7 Brands With Nazi Ties That We All Use

Published October 6, 2017
Updated February 6, 2019
Published October 6, 2017
Updated February 6, 2019

Hugo Boss

Hugo Boss Uniform

Wikimedia CommonsSS uniforms produced by Hugo Boss.

In 1931, two years before the Nazi Party took control of the German government, Hugo Boss started his fashion label in Metzingen, Germany.

Even before then, Boss had numbered among Germany’s Nazi collaborators, producing early Nazi uniforms in a factory he’d bought in 1924.

However, it was in 1931 when Boss went from being merely the owner of a factory that counted the Nazis among their clients to a Nazi himself when he officially joined the party. Boss also became a sponsoring member of the Schutzstaffel (SS), the Nazis’ paramilitary wing, making monthly donations to the organization.

With his early membership in the party, Boss gained much under the Nazi leadership of Germany.

Though the label did not design the iconic black SS uniforms for which it is often credited, it did manufacture numerous other uniforms for the Nazi regime.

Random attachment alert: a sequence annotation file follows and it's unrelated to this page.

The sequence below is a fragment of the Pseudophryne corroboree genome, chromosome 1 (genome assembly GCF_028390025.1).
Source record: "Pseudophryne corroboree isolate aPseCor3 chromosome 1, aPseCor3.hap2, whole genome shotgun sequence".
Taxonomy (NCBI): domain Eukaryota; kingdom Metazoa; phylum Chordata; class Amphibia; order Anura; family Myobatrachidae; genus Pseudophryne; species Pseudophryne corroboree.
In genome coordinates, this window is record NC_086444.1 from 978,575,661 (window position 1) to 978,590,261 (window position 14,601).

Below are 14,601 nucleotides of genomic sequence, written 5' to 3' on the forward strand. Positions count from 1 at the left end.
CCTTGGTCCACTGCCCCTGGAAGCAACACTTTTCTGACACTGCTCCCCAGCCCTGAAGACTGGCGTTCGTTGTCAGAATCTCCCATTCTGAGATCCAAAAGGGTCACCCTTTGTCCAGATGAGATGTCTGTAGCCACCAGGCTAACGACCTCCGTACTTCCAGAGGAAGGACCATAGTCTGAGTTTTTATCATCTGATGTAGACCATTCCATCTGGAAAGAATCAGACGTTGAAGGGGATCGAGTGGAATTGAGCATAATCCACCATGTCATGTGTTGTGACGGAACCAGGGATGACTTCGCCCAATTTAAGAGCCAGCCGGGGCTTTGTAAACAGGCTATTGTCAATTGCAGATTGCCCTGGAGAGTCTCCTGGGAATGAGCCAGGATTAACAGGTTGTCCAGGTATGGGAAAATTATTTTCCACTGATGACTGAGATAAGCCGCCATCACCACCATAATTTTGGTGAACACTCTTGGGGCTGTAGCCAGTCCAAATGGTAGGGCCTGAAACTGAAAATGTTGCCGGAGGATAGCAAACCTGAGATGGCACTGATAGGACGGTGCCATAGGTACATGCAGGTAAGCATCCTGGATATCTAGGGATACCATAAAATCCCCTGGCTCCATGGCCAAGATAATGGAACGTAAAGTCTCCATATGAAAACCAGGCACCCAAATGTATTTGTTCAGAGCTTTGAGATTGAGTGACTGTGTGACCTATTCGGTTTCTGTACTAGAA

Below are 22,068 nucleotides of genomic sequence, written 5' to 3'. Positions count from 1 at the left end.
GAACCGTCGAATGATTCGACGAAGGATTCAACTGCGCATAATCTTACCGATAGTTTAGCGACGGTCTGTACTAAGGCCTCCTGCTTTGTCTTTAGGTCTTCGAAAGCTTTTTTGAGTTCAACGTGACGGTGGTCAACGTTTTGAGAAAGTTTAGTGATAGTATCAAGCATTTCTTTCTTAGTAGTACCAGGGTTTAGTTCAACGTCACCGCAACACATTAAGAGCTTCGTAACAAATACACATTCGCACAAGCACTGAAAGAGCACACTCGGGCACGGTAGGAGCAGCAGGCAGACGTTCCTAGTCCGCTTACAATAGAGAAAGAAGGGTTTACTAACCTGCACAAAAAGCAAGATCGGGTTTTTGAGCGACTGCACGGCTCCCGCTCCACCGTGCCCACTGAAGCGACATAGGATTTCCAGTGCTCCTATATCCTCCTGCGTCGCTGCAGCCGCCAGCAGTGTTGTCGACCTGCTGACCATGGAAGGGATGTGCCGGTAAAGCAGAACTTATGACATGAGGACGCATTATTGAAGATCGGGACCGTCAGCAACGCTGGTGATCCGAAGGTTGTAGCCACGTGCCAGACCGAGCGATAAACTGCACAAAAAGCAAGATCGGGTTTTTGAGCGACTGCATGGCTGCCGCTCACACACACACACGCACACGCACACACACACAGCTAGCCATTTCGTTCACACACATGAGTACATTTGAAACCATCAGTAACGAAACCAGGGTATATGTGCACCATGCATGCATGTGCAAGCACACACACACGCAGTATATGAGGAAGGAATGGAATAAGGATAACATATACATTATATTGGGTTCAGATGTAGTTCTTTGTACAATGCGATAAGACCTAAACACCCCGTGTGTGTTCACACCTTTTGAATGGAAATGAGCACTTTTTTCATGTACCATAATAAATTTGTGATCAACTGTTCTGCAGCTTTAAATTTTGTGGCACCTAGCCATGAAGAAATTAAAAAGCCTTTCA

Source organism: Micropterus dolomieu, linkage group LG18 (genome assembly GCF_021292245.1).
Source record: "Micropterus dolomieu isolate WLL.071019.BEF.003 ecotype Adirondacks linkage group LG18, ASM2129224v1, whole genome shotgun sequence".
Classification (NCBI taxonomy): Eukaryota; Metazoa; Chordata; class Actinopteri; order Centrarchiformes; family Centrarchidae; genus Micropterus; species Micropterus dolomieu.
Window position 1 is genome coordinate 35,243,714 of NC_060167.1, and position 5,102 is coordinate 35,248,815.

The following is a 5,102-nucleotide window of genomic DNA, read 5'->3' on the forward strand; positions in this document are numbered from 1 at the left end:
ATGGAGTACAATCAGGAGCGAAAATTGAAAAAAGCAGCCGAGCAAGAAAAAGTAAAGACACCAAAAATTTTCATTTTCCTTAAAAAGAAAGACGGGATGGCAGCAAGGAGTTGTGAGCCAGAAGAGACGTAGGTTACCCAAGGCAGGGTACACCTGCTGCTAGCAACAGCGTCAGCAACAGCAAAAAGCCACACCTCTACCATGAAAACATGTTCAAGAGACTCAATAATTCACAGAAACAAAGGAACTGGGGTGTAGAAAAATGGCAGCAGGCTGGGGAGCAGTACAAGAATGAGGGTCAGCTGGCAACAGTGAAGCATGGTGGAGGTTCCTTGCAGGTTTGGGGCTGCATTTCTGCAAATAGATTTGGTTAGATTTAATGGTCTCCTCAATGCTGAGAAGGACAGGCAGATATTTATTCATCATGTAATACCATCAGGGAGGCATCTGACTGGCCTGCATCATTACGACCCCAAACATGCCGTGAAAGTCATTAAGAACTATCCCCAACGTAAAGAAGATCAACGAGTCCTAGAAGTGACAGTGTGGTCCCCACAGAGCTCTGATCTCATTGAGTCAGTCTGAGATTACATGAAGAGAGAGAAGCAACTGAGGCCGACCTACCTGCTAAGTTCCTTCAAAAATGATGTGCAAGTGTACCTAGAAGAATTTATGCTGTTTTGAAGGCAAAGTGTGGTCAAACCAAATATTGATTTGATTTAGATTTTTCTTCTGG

In 1933, Hugo Boss was producing the uniforms for the SS and Hitler Youth, as well as the standard Nazi brownshirts. When Germany began to more intensely remilitarize in 1938, Hugo Boss began to produce uniforms for the Nazi armed forces.

By 1940, the Nazi collaborators at Hugo Boss were pulling in some 1,000,000 Reichsmarks, compared to 200,000 Reichsmarks in 1936.

It was then that the company began to use the slave labor of concentration camp victims in order to produce the large orders that they were receiving at that time.

The company used around 140 people from concentration camps to work in their factories, along with another 40 French prisoners of war.

One former slave at a Hugo Boss factory, Jan Kondak, who was forced to work in the factory from 1942 to 1945, recalls, “In the barracks there were lice and fleas.”

Many in these factories were worked to death or eventually sent to Auschwitz and Buchenwald to be killed.

After the war, Boss was classified as an “activist” and a “supporter and beneficiary of National Socialism.” In 1946, he was fined and stripped of his right to own a company.

After Boss’ death in 1948, the company would continue to live on under his son-in-law, Eugen Holy. Nowadays, Hugo Boss is a major luxury fashion house, selling high-end clothing and accessories around the world.

In 1999, the company finally agreed to contribute to a fund that compensated former forced laborers.

Gabe Paoletti
Gabe is a New York City-based writer and an Editorial Intern at All That Is Interesting.